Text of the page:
An Arab Renaissance?

Article excerpt

Byline: Sol Sanders, SPECIAL TO THE WASHINGTON TIMES

The West is riding a wave of optimism, despite the unresolved bloody mess in Libya prophesying a resurgent Arab/Muslim world. Led by cheerleading media - including such unexpected participants as Fox News - there's lyrical reporting on anti-authoritarian signboards printed in English for Western audiences.

The enthusiasm may be misplaced.

Arab nations confront a restless, growing youth cohort, and these vast numbers of young people are as much a challenge as they are an engine for modernity. They need jobs in a new and rapidly growing economy to move out of 1,000 years of cultural stagnation. Virtually leaderless except for the occasional Muslim fanatic, these countries have few concrete ideas about how to produce those jobs.

Too often, frustrated anti-regime spokesmen fall back on the old lame excuse - colonialism, the usual scapegoat. European exploitation was real, of course, but so was the introduction of modernity that accompanied it. Years ago, a famous and charming communist Pakistani Urdu poet friend, in a tour of Lahore, pointed out to me how, like Calcutta, the city had been up to a certain point typically Edwardian. With his Marxist bent, his explanation for why it froze - we were speaking in the 1960s - was because European exploitation didn't pay anymore.

However valid that explanation, the truth is that there is little fundamental about the current rebels' so-called reform program. Their calls for eliminating corruption and inefficiency are unassailable. But efforts to remold economic facts of life in impoverished Muslim societies fly in the face of the traditional, religiously inspired cultural fatalism. Unfortunately, the Islamic orthodox have a virtual monopoly on moral regeneration. But their interpretation of Islam excludes individualism, which is at the heart of modern freedom, democratic governance and economic development.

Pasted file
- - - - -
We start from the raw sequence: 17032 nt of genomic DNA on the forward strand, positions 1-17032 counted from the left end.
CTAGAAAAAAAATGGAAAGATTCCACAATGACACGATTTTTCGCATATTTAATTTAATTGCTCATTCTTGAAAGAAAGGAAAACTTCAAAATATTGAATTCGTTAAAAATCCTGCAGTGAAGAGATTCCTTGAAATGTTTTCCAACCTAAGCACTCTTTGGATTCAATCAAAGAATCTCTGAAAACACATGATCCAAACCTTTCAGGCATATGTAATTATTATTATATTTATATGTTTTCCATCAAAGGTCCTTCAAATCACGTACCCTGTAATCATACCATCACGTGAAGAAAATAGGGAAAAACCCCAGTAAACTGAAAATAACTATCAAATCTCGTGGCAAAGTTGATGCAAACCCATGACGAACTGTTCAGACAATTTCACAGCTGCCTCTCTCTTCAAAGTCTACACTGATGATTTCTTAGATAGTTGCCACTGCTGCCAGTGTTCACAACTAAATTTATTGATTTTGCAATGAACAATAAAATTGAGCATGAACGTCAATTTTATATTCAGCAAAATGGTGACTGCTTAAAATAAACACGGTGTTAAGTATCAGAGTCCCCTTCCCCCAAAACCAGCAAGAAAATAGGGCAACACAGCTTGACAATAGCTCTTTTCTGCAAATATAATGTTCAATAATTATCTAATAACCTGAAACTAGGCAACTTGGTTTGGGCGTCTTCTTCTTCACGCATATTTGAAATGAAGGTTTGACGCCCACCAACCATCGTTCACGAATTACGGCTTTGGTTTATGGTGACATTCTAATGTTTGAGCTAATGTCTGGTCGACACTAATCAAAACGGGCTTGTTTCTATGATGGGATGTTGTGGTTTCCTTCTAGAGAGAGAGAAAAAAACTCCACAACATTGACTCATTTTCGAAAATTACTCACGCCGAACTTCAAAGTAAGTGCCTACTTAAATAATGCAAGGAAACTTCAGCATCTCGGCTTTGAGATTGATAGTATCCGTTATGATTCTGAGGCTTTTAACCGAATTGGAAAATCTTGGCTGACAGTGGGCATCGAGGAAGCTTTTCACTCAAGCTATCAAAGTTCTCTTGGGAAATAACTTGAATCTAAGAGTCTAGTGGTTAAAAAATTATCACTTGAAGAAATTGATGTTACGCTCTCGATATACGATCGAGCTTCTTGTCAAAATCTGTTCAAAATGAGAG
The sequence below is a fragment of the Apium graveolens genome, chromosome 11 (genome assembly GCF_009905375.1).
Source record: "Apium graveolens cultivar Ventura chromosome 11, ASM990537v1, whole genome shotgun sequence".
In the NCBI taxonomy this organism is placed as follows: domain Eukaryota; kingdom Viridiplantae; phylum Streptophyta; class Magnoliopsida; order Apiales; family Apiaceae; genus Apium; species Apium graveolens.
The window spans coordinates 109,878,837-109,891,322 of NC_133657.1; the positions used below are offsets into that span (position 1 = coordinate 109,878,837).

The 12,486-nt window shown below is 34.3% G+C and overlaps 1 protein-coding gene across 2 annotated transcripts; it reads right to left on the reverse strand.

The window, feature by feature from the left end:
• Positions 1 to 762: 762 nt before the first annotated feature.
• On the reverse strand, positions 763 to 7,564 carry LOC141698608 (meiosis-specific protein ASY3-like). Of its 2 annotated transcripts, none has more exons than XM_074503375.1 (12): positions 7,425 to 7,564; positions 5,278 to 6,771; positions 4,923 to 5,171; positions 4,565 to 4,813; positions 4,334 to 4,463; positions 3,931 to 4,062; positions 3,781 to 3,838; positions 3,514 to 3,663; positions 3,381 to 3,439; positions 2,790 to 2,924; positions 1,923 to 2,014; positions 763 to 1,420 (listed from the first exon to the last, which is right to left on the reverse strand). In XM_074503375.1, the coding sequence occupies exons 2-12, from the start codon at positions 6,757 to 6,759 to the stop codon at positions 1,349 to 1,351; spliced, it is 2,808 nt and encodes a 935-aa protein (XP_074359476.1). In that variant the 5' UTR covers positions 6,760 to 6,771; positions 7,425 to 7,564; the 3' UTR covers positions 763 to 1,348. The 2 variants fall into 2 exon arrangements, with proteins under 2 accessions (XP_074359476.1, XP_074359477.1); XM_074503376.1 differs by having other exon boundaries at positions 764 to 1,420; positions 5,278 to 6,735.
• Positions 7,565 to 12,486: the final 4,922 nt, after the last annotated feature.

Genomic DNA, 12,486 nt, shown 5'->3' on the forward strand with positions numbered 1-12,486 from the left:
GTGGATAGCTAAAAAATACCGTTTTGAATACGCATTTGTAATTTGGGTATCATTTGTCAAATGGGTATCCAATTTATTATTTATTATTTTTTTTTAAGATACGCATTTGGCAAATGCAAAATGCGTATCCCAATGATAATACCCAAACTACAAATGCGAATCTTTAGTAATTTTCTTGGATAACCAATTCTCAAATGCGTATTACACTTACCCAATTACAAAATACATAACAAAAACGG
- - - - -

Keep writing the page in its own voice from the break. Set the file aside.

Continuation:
Applying the concepts of Shariah - Islamic law - to the economy has been catastrophic. Western and even indigenous banks that pandered to the orthodox by replacing conventional banking with Muslim concepts quietly dumped them when they simply did not work.

Dubai is an example: Getting out of entanglements of a collapsed real estate bubble is proving virtually impossible, despite help from neighboring oil despots, because Muslim rules of the road purportedly eschew Western legal concepts of equity and interest. Malaysia, which lucked out in the 1997 East Asia financial crisis when it rejected the IMF's bitter medicine, now trumpets the virtues of Islamic capitalism. But its economy is built on the backs of its minority ethnic Chinese and Indians, who follow a pragmatic work ethic while paying rents to their Malay overlords.

It's easy to fall into stereotypes and even racism discussing these issues. A generation ago, some were bantering about the phrase Hindu rate of growth to describe India's economic stagnation. …